Tesla and BMW sidestepping tariff war with China, Formula E will see more powerful electric racers

Tesla and BMW making deals in China:  Tesla and BMW are preparing to avert some of the steep tariff increases coming out of the trade war between the U.S. and China. Tesla is closing a deal on its second vehicle manufarutinrg plant, in Beijing, in which the U.S. electric carmaker will own 100% of the plant. BMW, which has been in Chinese joint ventures for years, will become the first foreign automaker to own a majority share of a Chinese automobile venture. The trade war continues to escalate, with China on Wednesday vowing to add another $200 billion in U.S. tariffs in retaliation to President Trump’s moves. Tesla CEO Elon Musk made the deal on Tuesday for the Shanghai plant, which the company said will double its vehicle manufacturing capacity. The plant could cost $1 billion to built, and construction will start early next year. Tesla could be the first of many companies setting up shop in one of China’s free-trade zone that sidesteps its typical requirement for joint-ventures with Chinese companies. Beyond expanding the BMW Brilliance Automotive partnership, BMW inked a deal with Great Wall Motor to produce Mini electric vehicles through a new 50:50 joint venture, Spotlight Automotive Limited, which will be dedicated to developing and producing EVs in China.

Looking at the Big Picture:  Green Auto Market’s take on developments impacting the auto industry, global economy, and clean transportation.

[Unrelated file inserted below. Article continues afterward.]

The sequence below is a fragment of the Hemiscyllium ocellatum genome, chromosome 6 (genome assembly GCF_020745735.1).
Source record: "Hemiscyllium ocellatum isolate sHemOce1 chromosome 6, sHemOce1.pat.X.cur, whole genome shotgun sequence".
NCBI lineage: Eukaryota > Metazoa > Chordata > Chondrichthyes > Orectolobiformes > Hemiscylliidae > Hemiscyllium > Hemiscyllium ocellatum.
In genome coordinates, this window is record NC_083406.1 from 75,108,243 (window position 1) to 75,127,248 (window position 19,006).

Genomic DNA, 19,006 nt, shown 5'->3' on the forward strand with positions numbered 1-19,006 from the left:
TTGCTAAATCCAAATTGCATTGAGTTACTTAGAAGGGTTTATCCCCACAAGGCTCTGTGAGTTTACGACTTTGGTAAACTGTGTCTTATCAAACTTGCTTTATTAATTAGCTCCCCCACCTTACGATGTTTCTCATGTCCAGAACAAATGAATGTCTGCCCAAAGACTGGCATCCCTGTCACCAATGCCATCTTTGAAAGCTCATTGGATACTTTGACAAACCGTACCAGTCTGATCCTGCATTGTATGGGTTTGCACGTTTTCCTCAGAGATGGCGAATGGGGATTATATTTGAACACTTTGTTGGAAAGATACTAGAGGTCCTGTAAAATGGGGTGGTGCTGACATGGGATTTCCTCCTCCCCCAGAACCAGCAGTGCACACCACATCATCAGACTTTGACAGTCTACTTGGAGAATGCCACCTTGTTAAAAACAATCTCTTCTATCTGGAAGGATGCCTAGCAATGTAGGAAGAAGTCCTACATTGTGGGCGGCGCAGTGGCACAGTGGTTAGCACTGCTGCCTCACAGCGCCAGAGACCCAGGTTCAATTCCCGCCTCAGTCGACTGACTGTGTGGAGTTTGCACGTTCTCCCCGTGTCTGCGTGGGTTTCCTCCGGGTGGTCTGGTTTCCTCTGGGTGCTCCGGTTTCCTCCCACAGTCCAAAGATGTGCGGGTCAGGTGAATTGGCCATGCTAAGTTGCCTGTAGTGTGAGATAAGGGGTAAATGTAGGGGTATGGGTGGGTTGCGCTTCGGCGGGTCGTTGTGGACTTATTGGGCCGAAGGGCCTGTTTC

Formula E will see more powerful electric racers:  The FIA Formula E racing series will be seeing stronger batteries in its next season ready to power sleek, open-cockpit race cars. These new vehicles, bearing a resemblance to the Batmobile, will be able to hold up to 250 kilowatts of power (about 335 horsepower) and reach speeds of 174 miles per hour. Owners of the electric racers will no longer have to swap cars during the race. The current season is ending in Brooklyn this weekend. The new technology will bring the electric racers up to where they’ve needed to go since Formula E’s inception. “That’s a big, big step,” said Nico Rosberg, a retired Formula 1 driver who’s now an investor in Formula E. “Battery performance is finally at a necessary level.”

Trucking seeing costs spike:  The cargo hauling trucking industry will see increased costs due to a shortage of drivers, new regulations, and strong demand. Inflation is expected to come from America’s vital cargo hauling sector, which is integral to economic growth. Truckmakers are testing out autonomous commercial trucks and platooning, but truck operators won’t be seeing those come to market anytime soon. New government regulations have been targeted at making roads safer while limiting hours on the road for truckers. Rising diesel prices are impacting truck operator profits, but costs are rising overall. The cost of a full truckload has soared this year, according to Cass Information Systems’ measure of per-mile rates. These costs, excluding fuel, leaped 9% in May from a year earlier.

Tesla losing tax credits:  Soon after hitting its 5,000 Model 3s produced per week target, Tesla will see its federal $7,500 tax credits come to an end after passing the 200,000 electric vehicles sold mark. It will be at $7,500 for the rest of this quarter and the following quarter (through the end of 2018), and then will drop to $3,750 for six months. From there, the federal tax credit is cut in half to $1,875 for another six months and then will disappear. The expected tax cut may be one of the reasons that Tesla upped deliveries to Canadian customers in June.

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